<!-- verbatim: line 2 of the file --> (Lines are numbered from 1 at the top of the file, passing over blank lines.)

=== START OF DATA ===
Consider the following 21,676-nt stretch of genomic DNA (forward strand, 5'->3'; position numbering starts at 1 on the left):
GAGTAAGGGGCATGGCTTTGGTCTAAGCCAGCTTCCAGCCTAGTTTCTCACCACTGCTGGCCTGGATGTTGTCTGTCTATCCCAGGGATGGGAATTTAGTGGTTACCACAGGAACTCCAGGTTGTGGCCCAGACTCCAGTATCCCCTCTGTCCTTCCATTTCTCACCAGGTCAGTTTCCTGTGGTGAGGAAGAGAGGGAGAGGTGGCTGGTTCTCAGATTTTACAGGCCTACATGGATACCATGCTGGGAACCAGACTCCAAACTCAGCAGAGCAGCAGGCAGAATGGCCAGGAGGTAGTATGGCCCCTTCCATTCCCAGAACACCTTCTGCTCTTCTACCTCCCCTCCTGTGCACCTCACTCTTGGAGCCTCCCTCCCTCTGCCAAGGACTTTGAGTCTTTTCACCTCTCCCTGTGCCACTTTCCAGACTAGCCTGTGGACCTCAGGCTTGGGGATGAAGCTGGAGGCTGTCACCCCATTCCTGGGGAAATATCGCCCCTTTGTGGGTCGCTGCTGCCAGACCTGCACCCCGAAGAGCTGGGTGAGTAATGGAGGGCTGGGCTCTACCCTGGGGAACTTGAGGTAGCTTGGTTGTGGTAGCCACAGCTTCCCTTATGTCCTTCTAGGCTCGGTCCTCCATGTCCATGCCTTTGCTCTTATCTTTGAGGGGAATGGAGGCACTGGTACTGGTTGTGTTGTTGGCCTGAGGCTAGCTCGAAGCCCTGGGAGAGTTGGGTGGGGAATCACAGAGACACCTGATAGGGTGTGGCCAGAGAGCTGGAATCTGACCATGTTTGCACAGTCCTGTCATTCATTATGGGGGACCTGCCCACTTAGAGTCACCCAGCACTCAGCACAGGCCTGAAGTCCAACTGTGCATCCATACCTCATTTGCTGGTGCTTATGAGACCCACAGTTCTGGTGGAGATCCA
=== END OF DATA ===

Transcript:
GAGTAAGGGGCATGGCTTTGGTCTAAGCCAGCTTCCAGCCTAGTTTCTCACCACTGCTGGCCTGGATGTTGTCTGTCTATCCCAGGGATGGGAATTTAGTGGTTACCACAGGAACTCCAGGTTGTGGCCCAGACTCCAGTATCCCCTCTGTCCTTCCATTTCTCACCAGGTCAGTTTCCTGTGGTGAGGAAGAGAGGGAGAGGTGGCTGGTTCTCAGATTTTACAGGCCTACATGGATACCATGCTGGGAACCAGACTCCAAACTCAGCAGAGCAGCAGGCAGAATGGCCAGGAGGTAGTATGGCCCCTTCCATTCCCAGAACACCTTCTGCTCTTCTACCTCCCCTCCTGTGCACCTCACTCTTGGAGCCTCCCTCCCTCTGCCAAGGACTTTGAGTCTTTTCACCTCTCCCTGTGCCACTTTCCAGACTAGCCTGTGGACCTCAGGCTTGGGGATGAAGCTGGAGGCTGTCACCCCATTCCTGGGGAAATATCGCCCCTTTGTGGGTCGCTGCTGCCAGACCTGCACCCCGAAGAGCTGGGTGAGTAATGGAGGGCTGGGCTCTACCCTGGGGAACTTGAGGTAGCTTGGTTGTGGTAGCCACAGCTTCCCTTATGTCCTTCTAGGCTCGGTCCTCCATGTCCATGCCTTTGCTCTTATCTTTGAGGGGAATGGAGGCACTGGTACTGGTTGTGTTGTTGGCCTGAGGCTAGCTCGAAGCCCTGGGAGAGTTGGGTGGGGAATCACAGAGACACCTGATAGGGTGTGGCCAGAGAGCTGGAATCTGACCATGTTTGCACAGTCCTGTCATTCATTATGGGGGACCTGCCCACTTAGAGTCACCCAGCACTCAGCACAGGCCTGAAGTCCAACTGTGCATCCATACCTCATTTGCTGGTGCTTATGAGACCCACAGTTCTGGTGGAGATCCA